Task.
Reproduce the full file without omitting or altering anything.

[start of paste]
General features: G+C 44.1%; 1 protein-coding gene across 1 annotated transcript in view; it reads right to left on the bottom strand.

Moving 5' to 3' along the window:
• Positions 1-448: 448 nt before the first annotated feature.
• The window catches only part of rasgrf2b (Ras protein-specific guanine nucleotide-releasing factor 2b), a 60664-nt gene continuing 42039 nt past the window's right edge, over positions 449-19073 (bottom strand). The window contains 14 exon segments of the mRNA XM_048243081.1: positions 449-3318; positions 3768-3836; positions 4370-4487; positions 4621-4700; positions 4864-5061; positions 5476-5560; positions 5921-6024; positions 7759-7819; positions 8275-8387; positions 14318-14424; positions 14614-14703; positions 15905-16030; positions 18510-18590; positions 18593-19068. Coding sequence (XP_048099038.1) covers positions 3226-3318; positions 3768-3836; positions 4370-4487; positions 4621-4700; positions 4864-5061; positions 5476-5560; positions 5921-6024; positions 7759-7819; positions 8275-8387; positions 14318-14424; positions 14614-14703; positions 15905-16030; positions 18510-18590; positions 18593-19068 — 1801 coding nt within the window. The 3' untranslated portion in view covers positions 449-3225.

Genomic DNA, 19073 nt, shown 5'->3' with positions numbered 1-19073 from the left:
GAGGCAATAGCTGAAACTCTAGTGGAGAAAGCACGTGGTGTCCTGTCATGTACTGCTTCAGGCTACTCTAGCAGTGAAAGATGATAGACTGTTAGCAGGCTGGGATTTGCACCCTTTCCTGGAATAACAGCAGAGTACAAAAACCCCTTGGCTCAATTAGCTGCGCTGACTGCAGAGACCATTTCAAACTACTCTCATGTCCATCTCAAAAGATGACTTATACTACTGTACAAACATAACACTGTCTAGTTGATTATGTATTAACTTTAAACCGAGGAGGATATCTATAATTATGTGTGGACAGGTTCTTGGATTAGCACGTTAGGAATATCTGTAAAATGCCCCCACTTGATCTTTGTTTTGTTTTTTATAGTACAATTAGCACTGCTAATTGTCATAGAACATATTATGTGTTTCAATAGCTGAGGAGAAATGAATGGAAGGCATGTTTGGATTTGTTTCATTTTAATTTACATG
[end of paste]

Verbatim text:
General features: G+C 44.1%; 1 protein-coding gene across 1 annotated transcript in view; it reads right to left on the bottom strand.

Moving 5' to 3' along the window:
• Positions 1-448: 448 nt before the first annotated feature.
• The window catches only part of rasgrf2b (Ras protein-specific guanine nucleotide-releasing factor 2b), a 60664-nt gene continuing 42039 nt past the window's right edge, over positions 449-19073 (bottom strand). The window contains 14 exon segments of the mRNA XM_048243081.1: positions 449-3318; positions 3768-3836; positions 4370-4487; positions 4621-4700; positions 4864-5061; positions 5476-5560; positions 5921-6024; positions 7759-7819; positions 8275-8387; positions 14318-14424; positions 14614-14703; positions 15905-16030; positions 18510-18590; positions 18593-19068. Coding sequence (XP_048099038.1) covers positions 3226-3318; positions 3768-3836; positions 4370-4487; positions 4621-4700; positions 4864-5061; positions 5476-5560; positions 5921-6024; positions 7759-7819; positions 8275-8387; positions 14318-14424; positions 14614-14703; positions 15905-16030; positions 18510-18590; positions 18593-19068 — 1801 coding nt within the window. The 3' untranslated portion in view covers positions 449-3225.

Genomic DNA, 19073 nt, shown 5'->3' with positions numbered 1-19073 from the left:
GAGGCAATAGCTGAAACTCTAGTGGAGAAAGCACGTGGTGTCCTGTCATGTACTGCTTCAGGCTACTCTAGCAGTGAAAGATGATAGACTGTTAGCAGGCTGGGATTTGCACCCTTTCCTGGAATAACAGCAGAGTACAAAAACCCCTTGGCTCAATTAGCTGCGCTGACTGCAGAGACCATTTCAAACTACTCTCATGTCCATCTCAAAAGATGACTTATACTACTGTACAAACATAACACTGTCTAGTTGATTATGTATTAACTTTAAACCGAGGAGGATATCTATAATTATGTGTGGACAGGTTCTTGGATTAGCACGTTAGGAATATCTGTAAAATGCCCCCACTTGATCTTTGTTTTGTTTTTTATAGTACAATTAGCACTGCTAATTGTCATAGAACATATTATGTGTTTCAATAGCTGAGGAGAAATGAATGGAAGGCATGTTTGGATTTGTTTCATTTTAATTTACATG